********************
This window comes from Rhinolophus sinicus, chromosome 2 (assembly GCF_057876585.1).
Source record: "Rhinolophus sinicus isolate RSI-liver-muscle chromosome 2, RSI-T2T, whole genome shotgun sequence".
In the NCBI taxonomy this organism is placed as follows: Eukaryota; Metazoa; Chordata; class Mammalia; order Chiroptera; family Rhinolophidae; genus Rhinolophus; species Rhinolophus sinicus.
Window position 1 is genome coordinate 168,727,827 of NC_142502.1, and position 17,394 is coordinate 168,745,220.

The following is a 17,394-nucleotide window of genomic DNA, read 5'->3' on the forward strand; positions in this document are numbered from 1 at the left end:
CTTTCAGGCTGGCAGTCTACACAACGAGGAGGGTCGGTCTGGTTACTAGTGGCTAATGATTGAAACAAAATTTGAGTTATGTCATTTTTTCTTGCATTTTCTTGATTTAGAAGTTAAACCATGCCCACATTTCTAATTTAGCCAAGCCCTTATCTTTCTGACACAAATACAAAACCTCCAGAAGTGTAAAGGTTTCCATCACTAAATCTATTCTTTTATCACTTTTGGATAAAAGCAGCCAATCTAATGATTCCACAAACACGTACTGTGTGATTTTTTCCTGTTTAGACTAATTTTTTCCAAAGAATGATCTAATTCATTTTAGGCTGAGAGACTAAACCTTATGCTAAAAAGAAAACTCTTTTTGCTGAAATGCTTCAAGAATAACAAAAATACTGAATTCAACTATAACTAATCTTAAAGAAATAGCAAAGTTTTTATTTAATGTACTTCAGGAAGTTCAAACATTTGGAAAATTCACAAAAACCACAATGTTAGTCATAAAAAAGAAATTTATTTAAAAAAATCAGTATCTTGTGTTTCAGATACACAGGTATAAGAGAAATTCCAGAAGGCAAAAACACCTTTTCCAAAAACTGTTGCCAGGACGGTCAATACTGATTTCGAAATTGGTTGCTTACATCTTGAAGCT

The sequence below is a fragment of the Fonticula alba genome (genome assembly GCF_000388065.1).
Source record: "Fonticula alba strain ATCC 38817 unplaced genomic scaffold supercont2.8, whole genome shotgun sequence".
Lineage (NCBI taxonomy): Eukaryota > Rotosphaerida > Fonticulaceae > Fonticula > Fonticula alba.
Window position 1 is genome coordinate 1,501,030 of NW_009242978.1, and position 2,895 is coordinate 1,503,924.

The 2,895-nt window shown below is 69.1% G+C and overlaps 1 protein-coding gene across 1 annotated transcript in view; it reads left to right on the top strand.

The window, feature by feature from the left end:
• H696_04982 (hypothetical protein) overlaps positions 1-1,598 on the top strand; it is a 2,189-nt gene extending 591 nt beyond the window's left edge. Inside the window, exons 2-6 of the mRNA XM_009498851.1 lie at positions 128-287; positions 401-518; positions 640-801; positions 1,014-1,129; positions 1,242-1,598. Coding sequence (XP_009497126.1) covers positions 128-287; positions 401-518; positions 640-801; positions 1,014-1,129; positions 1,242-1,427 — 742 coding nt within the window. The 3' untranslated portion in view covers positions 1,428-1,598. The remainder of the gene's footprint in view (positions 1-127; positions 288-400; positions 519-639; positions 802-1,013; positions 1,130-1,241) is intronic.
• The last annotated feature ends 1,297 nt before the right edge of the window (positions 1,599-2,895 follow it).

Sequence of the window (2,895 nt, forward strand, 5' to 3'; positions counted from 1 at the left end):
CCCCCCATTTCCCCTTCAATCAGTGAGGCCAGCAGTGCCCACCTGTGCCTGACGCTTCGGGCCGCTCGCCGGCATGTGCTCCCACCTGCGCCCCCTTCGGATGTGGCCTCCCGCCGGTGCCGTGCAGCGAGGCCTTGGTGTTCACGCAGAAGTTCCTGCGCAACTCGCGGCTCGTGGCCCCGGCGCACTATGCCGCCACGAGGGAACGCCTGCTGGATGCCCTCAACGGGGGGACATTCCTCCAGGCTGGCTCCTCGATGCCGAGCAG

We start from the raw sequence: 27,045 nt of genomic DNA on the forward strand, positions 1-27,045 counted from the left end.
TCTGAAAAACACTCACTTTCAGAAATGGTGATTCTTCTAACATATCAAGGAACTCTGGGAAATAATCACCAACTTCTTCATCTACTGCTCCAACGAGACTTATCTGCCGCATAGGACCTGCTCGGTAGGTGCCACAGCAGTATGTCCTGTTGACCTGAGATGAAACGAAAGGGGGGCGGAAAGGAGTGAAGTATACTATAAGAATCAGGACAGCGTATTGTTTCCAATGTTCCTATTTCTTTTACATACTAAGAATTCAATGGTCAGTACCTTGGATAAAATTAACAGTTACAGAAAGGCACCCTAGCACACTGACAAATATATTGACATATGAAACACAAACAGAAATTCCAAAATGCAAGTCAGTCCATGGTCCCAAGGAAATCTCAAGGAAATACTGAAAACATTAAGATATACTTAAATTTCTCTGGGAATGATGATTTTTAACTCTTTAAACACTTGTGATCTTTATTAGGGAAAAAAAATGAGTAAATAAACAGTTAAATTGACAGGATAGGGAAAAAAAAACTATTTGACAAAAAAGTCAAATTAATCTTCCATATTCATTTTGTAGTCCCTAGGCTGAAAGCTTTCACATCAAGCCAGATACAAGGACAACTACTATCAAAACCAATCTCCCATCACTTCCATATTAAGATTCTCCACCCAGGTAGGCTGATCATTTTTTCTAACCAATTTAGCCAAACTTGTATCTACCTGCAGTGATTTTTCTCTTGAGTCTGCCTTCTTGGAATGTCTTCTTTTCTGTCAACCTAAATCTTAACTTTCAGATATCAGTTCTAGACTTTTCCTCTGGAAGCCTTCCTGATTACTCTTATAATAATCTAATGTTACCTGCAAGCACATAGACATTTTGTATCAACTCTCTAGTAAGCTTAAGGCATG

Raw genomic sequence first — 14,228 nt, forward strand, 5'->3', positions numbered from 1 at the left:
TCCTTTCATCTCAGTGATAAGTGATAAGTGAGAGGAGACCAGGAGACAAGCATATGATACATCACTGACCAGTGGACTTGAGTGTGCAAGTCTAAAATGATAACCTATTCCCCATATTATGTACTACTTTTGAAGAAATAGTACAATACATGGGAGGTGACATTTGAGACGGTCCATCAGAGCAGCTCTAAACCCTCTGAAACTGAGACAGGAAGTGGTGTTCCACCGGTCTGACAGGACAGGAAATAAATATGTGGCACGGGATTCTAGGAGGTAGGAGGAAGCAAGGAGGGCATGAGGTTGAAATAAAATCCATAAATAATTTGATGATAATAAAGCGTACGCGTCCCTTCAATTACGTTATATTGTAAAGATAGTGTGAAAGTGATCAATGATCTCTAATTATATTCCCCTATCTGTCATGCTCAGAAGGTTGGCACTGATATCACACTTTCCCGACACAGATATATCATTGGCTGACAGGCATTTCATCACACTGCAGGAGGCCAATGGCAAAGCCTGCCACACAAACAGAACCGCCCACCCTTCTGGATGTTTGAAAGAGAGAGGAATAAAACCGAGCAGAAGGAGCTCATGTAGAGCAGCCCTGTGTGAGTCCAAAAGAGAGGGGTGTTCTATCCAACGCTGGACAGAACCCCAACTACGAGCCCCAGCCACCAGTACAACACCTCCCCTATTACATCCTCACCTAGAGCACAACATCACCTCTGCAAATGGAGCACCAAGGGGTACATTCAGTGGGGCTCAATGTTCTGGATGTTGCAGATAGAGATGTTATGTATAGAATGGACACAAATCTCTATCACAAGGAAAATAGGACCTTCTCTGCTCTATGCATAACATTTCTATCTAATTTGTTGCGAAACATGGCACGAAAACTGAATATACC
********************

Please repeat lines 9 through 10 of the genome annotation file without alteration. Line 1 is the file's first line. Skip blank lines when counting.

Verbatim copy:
Lineage (NCBI taxonomy): Eukaryota > Rotosphaerida > Fonticulaceae > Fonticula > Fonticula alba.
Window position 1 is genome coordinate 1,501,030 of NW_009242978.1, and position 2,895 is coordinate 1,503,924.